Styria - For Guiness, official initiative![edit]

Styria For Guiness, official initiative, by Croatian journalist and writer Giancarlo Kravar

WIKIPEDIA, PAGE JULIUS MEINL, SECTION TALK: Croatians set a new Guinness record in the preparation of cappuccino

Croatian writer Giancarlo Kravar: In the Croatian capital Zagreb 1200 barist`s set a new official Guinness record in cooking the world's largest cappuccino. At 20 cafe cooked apparatus is 2012 liters of cappuccino brand Julius Meinl. "They have made 400 liters per hour," said Guinness World Records judge Seyda Subasi Gemici from Jakarta, Indonesia. (talk) 17:42, 1 September 2012 (UTC) WIKIPEDIA, PAGE INDIA, SECTION TALK

First plastic surgery - in India 600 years before Christ

Croatian writer Giancarlo Kravar: Many Hollywood stars and world famous singers today are going for plastic surgery to make them look nicer and more sexy. Less well known is that the plastic surgery performed in India - 600 years before Christ. According to Croatian daily 24 hours, and there are about written texts in Sanskrit which describes in detail the procedures, and most were also performed on the nose. (talk) 18:52, 1 September 2012 (UTC)


Croatian writer Giancarlo Kravar: In all countries of the European Union of today, 1 September 2012. was not allowed to produce or sell incandescent bulbs. According to the Croatian daily Vecernji list, recommended LEDs, which consume significantly less power. Historic day: evolution or revolution in every home? (talk) 23:50, 1 September 2012 (UTC)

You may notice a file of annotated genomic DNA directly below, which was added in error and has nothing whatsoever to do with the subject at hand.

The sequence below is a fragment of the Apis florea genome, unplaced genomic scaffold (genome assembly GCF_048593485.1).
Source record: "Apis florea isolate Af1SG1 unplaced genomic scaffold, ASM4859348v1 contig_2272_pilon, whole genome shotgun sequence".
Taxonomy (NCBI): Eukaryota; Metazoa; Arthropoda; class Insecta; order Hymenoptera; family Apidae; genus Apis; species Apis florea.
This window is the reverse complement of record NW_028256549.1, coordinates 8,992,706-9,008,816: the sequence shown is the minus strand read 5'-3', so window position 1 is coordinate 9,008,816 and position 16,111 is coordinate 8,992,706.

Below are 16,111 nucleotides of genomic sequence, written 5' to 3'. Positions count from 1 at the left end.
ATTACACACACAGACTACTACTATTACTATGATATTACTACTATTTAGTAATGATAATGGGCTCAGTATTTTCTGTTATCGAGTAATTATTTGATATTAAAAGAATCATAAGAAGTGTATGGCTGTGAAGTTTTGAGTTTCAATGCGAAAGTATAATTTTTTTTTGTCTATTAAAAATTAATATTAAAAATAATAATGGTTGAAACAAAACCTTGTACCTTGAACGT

WIKIPEDIA, PAGE LOUIS BRAILEI, SECTION TALK: Gold coins in honor of Louis Brailei

Croatian writer Giancarlo Kravar: Croatian National Bank issued in 2009. the commemorative gold coin of 10 kuna (HRK Croatia's national currency) and in honor of the occasion of the 200th anniversary of the birth of Louis Brailei, creator of the script for the blind. According to Croatian daily 24-hour, on-site coin display the human finger pads and the name "Louis Braila" written script for the blind. Although this money only occasional importance, it is the only one in the world where money and blind people can feel. (talk) 00:46, 2 September 2012 (UTC)


Croatian writer Giancarlo Kravar: Although Croatia is in a deep economic crisis, is not a member of the European Union, is much poorer than its members, as many as 92 percent of Croats living in their own apartments. For comparison, in the most developed European country, Germany, only 46 percent of the population has a home of our own. Source: Goran Milic, the only journalist in the world who interviewed two American presidents and led central tv news in three different states (Yugoslavia, Bosnia and Herzegovina, Croatia), now Director of News Al Jazeera Balkans, Sarajevo, was published in the best Croatian daily Vecernji list, Zagreb. Croatian Home Sweet Home! (talk) 02:16, 2 September 2012 (UTC) WIKIPEDIA, PAGE BOTTEGA VENETA, SECTION TALK:

World luxury brand hidden signature

Croatian writer Giancarlo Kravar: The only world-known brand that is known for quality, and not by the logo is the Italian Bottega Veneta, based 1966th year. They create clothes for men and women, things for the home, pets, children, as well as jewelry and sunglasses. Bottega Veneta slogan "your initials are enough," perfectly epitomized the German designer Tomas Maier. Luxurious materials, unique creation, and everything is not expensive. According to the women's magazine Croatian daily newspaper Vecernji V Magazine, Bottega Veneta creative director Tomas Maier explained: "We want to be recognized for developing, not in splendor." Bottega Veneta adore fashion young women like the Olsen sisters, Kanlashianki, actress Leighton Meester, and Emma Watson, but also the "old guard" Nicole Kidman and Sarah Jessica Parker. Bottega Veneta - the world's luxury brand is a hidden signature. (talk) 10:00, 2 September 2012 (UTC) (talk) 10:50, 2 September 2012 (UTC)Reply[reply]